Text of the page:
4)      Does the therapist have you sign a contract saying that you will not kill yourself? What we know, based on research, is that these contracts do not foster an open, supportive relationship and are not helpful and prevent clients from openly talking with their practitioners out of fear of hospitalization.

5)      If your brain chemistry is severely imbalanced and you are considering suicide, what is the therapist’s process to ensure your safety? It is helpful to discuss and plan -ahead of time so that you both know the expectations, and feel that you have some input in that planning process.

As scary as it can be to reach out for support, is it worth finding someone to walk with you and find other ways to experience relief without dying?

You have been experiencing this pain for a long time, so maybe spending some time working with a therapist who specializes in suicide prevention could be worth the effort. Know that there are people who want to walk with you. There are evidence-based interventions that can assist in developing coping skills, challenging distorted thoughts that exacerbate depression, and process painful past experiences. Finding the right therapist can make a world of difference.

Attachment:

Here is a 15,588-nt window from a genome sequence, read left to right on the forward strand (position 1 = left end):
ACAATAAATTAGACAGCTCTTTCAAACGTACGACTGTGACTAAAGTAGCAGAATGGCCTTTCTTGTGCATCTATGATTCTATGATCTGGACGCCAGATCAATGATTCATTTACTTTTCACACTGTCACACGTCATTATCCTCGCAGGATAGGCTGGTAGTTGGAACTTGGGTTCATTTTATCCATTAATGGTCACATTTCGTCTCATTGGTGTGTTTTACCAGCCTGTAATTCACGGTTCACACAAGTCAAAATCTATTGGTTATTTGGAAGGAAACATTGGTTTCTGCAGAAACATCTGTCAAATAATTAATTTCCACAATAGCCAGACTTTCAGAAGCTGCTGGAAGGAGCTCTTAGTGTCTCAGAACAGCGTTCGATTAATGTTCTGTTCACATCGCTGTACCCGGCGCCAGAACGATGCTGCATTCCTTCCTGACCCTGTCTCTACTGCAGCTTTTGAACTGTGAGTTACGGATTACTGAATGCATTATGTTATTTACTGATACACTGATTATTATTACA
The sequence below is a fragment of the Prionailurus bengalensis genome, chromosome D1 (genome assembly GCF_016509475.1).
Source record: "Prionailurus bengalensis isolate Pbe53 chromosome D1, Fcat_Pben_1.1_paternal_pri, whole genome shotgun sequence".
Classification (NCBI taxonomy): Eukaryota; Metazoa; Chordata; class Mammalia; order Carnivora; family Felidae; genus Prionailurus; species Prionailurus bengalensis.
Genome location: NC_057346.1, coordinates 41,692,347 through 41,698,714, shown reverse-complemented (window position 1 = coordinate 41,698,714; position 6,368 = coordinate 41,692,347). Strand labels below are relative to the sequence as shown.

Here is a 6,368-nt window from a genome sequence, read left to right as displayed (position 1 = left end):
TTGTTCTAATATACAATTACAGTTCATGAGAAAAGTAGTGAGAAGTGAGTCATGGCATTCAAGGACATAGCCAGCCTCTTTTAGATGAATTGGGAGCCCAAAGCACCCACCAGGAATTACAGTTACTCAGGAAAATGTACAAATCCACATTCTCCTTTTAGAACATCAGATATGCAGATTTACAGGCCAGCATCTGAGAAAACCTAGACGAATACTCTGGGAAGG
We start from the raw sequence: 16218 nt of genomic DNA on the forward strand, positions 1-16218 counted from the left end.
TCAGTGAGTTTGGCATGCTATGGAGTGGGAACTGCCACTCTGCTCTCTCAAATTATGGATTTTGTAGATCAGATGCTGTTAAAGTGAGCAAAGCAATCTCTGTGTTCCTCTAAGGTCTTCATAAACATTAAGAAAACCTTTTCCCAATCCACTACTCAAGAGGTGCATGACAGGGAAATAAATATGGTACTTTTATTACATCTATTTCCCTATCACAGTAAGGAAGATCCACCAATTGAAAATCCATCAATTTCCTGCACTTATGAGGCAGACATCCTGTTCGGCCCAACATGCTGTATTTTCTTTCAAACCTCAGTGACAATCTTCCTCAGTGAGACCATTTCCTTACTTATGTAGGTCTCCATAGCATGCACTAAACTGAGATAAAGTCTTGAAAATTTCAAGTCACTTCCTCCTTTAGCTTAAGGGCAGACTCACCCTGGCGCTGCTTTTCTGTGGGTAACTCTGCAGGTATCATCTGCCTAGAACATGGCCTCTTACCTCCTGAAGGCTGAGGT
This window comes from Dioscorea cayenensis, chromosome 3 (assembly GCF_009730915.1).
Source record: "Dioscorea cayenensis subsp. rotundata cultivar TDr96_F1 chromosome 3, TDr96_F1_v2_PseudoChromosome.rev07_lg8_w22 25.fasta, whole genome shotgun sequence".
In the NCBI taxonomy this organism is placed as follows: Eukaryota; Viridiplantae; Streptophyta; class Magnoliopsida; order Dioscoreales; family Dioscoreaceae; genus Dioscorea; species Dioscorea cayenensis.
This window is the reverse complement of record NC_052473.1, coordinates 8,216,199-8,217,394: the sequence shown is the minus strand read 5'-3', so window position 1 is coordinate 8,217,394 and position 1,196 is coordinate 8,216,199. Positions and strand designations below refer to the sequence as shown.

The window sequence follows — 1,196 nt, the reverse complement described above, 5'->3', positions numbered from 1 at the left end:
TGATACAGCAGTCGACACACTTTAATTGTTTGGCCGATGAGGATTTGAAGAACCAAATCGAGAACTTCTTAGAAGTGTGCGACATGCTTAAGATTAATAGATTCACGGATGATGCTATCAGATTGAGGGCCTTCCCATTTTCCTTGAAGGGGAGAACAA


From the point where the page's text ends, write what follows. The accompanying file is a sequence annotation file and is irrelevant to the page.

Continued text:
Check out this list for further information on supportive resources that can assist you, no matter where you live:

It can also be helpful to connect with others who are survivors to learn their stories of recovery and support you. Most of the survivors thought they were exceptions too, but there is hope (and research) that confirms that your pain does not have to last a lifetime.

I am deeply saddened that you are experiencing this amount of pain. Be assured that you are not alone, there is hope for relief without suicide.

Magnolia Creek is one of many resources available to support people who experience suicidal ideation. To talk with our team and get more information call us at 205-409-4220 or complete our contact form.